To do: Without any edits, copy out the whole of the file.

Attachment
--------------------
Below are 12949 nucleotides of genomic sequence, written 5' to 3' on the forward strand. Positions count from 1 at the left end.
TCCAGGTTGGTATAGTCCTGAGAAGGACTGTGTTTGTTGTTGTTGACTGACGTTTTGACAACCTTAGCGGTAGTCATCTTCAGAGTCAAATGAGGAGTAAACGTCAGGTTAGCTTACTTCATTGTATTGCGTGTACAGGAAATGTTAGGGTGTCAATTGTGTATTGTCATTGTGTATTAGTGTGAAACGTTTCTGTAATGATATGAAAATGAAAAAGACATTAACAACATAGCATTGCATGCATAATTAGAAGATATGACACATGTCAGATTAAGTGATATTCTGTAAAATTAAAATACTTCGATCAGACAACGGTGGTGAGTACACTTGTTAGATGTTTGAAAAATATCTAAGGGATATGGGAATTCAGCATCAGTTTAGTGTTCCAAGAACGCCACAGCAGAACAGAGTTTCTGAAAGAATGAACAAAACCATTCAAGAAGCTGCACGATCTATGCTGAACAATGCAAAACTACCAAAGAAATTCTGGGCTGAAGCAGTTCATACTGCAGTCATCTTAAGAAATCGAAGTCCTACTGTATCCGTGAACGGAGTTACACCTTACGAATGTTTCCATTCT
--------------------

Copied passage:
Below are 12949 nucleotides of genomic sequence, written 5' to 3' on the forward strand. Positions count from 1 at the left end.
TCCAGGTTGGTATAGTCCTGAGAAGGACTGTGTTTGTTGTTGTTGACTGACGTTTTGACAACCTTAGCGGTAGTCATCTTCAGAGTCAAATGAGGAGTAAACGTCAGGTTAGCTTACTTCATTGTATTGCGTGTACAGGAAATGTTAGGGTGTCAATTGTGTATTGTCATTGTGTATTAGTGTGAAACGTTTCTGTAATGATATGAAAATGAAAAAGACATTAACAACATAGCATTGCATGCATAATTAGAAGATATGACACATGTCAGATTAAGTGATATTCTGTAAAATTAAAATACTTCGATCAGACAACGGTGGTGAGTACACTTGTTAGATGTTTGAAAAATATCTAAGGGATATGGGAATTCAGCATCAGTTTAGTGTTCCAAGAACGCCACAGCAGAACAGAGTTTCTGAAAGAATGAACAAAACCATTCAAGAAGCTGCACGATCTATGCTGAACAATGCAAAACTACCAAAGAAATTCTGGGCTGAAGCAGTTCATACTGCAGTCATCTTAAGAAATCGAAGTCCTACTGTATCCGTGAACGGAGTTACACCTTACGAATGTTTCCATTCT